The “Hip-Hop Intellectual” Speaks

Max Weiss

Although this week’s winter weather delayed Georgetown University Professor Michael Eric Dyson from giving his lecture, it did not stop him from delivering a speech that, given outdoors, would have melted the snow. Dyson’s lecture, sponsored by Brothers, was held in Love Auditorium on Tuesday, as their speaker for Black History Month.

“We try to get famous people to speak who have important things to say,” Brothers President senior Anthony Reyna said. In recent years, the group has hosted such renowned public figures as the Reverend Al Sharpton, director Spike Lee, and actor Robert Townsend. This year over 100 people showed up to hear Dyson, “the hip-hop intellectual,” speak.

Dyson, who currently teaches theology, English and social issues at Georgetown, is a renowned scholar, Baptist minister and public intellectual. He has written 16 books and greatly contributed to Spike Lee’s Hurricane Katrina documentary When the Levees Broke. He also makes numerous television appearances on shows such as Real Time with Bill Maher.

In his lecture, titled “From Sit-ins to Hip Hop, Social Consciousness in a Post-King America,” Dyson spoke on the topics of race, religion, popular culture and contemporary issues in the African American community. He reminded the audience that Dr. Martin Luther King, Jr. was considered “the most dangerous man in America” not for his message of peace and understanding, but for his radical ideas about economic redistribution and his ability to organize the disenfranchised.

“He has been rendered as non-disturbing and associated with Michael Jackson’s ‘We are the People’ and this misses the significance of Dr. King,” Dyson said. According to Dyson, King’s message has been stripped of its calls for social and economic justice by black conservatives who have co-opted his words against him to make him oppose affirmative action and to make it taboo for anyone to talk about race.

“It is best of times and the worst of times right now [for the black community],” Dyson said, meaning that African-American success is narrow and not widely dispersed and is somewhat limited to the entertainment industry.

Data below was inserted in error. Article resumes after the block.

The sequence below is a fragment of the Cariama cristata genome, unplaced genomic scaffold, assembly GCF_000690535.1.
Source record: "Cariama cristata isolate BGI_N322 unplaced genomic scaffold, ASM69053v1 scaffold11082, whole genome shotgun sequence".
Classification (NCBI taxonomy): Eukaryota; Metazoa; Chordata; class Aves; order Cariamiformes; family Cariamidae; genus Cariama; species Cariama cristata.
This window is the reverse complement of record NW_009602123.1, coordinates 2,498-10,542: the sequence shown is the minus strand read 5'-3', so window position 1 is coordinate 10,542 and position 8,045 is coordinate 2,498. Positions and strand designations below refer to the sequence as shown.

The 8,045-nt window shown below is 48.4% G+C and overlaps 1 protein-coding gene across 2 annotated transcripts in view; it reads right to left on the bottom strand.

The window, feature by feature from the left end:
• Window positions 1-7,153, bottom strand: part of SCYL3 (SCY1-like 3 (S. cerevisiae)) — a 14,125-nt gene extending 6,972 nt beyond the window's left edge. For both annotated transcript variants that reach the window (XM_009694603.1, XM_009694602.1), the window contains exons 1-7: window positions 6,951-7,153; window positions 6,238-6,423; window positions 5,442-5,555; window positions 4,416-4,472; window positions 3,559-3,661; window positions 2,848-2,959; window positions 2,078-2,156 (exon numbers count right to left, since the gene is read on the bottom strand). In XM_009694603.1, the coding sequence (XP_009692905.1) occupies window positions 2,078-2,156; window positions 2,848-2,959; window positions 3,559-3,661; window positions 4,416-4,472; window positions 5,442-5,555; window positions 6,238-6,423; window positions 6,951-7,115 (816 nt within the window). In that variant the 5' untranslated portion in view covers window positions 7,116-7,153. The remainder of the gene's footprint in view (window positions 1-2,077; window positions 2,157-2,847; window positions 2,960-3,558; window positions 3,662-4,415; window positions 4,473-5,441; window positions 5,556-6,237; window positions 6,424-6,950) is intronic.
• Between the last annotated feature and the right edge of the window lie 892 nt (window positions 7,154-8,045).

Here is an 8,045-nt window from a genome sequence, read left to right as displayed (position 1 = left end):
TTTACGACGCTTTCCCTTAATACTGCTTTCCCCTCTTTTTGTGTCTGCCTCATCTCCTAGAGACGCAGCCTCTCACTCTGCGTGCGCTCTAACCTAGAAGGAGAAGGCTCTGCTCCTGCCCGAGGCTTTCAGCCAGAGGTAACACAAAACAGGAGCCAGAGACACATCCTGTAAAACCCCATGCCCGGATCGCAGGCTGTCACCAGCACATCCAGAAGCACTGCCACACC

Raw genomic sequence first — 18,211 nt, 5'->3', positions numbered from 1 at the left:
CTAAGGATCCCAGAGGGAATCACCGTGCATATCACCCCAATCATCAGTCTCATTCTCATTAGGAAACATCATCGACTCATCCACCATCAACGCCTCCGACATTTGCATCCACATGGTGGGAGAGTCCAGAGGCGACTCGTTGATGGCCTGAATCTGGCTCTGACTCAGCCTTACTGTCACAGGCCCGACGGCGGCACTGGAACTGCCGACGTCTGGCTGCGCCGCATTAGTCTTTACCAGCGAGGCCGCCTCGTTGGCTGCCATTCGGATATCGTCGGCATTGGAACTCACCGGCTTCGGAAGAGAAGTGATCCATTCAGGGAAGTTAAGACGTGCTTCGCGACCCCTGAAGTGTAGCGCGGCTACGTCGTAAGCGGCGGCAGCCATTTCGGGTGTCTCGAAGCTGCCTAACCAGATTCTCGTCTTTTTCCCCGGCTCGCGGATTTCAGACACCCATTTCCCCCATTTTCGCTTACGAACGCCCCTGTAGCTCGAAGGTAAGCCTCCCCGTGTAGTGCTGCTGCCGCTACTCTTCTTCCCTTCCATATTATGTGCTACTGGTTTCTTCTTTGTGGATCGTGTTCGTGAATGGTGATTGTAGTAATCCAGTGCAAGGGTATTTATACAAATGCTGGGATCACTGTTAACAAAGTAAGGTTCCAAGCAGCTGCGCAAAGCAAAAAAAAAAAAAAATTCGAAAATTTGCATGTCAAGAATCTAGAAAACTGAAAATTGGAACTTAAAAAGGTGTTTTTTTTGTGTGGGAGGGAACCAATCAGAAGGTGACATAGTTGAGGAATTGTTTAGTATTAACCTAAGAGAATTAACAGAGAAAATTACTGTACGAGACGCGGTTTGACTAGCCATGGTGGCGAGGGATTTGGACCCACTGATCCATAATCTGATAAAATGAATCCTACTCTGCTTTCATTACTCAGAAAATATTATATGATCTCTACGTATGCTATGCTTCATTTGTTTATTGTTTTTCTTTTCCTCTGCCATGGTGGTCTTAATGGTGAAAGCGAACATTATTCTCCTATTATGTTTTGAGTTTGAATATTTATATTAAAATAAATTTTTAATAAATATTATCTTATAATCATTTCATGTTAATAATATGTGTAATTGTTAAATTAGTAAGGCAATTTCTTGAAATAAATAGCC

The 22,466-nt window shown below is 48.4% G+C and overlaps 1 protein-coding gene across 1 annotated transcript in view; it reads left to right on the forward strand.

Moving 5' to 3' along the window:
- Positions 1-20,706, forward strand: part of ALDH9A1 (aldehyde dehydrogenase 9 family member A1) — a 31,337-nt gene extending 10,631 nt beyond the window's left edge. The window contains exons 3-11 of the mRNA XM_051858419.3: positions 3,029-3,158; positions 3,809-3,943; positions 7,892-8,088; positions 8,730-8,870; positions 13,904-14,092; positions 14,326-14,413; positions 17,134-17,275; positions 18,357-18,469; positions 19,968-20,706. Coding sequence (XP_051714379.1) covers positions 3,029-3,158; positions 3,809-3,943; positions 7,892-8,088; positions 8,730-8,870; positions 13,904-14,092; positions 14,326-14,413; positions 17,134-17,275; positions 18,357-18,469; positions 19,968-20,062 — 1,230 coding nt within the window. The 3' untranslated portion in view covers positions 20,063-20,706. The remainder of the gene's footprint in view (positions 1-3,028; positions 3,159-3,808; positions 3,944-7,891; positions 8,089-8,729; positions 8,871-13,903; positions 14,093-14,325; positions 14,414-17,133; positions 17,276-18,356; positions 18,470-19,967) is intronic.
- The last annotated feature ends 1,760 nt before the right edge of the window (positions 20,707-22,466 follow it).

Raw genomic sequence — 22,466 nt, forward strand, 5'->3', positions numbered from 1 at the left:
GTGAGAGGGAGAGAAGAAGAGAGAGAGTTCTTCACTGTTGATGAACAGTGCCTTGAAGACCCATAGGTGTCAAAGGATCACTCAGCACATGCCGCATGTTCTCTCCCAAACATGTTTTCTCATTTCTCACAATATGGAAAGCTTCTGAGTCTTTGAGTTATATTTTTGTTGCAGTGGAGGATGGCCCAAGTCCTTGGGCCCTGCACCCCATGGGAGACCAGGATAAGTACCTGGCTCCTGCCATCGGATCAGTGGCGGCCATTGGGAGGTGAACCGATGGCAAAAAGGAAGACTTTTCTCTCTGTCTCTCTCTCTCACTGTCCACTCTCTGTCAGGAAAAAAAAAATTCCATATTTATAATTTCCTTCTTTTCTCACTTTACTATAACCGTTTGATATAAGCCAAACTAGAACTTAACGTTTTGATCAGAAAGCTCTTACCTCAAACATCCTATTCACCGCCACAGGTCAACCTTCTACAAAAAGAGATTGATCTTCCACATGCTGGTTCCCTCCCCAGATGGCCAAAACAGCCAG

Dyson extolled the great singers of today and yesterday while discussing some of the problems within the industry. He addressed what he lamented as the current state of hip-hop.

“[Soulja Boy] better save his money,” he said as he discussed the term “superman dat ho.” He described the graphic sexual act in articulate and precise detail, and if anyone in the audience didn’t know what the term meant before the lecture, they certainly knew by the end.

“How did we go from social dissent to ‘superman dat ho?'” Dyson said. He noted that not all rap music needs a social message.

“Marvin Gaye recorded ‘What’s Going On’ before he did ‘Let’s Get it On’,” he said.

Dyson also touched on his ongoing “beef” with comedian Bill Cosby over their differing opinions on the state of African-American culture. Cosby’s statements have been critical of Ebonics and how African-Americans name their children. Dyson equated Cosby’s attacks on the poor to, “Mike Tyson going to the third grade and whooping some kid’s ass.” Dyson called Cosby hypocritical, noting how Cosby made money of off the Fat Albert character and how he, Cosby, now criticizes people for using the same vernacular that he popularized. Dyson acknowledged that he does not condone the behavior that Cosby has criticized but feels that more compassion is necessary in dealing with people.

“It was an informative speech,” senior Malik Wright said. “He is knowledgeable of modern culture, which was helpful to the audience, and he spoke his mind in an enlightened way.”

One would be hard pressed to find someone in the auditorium who would disagree.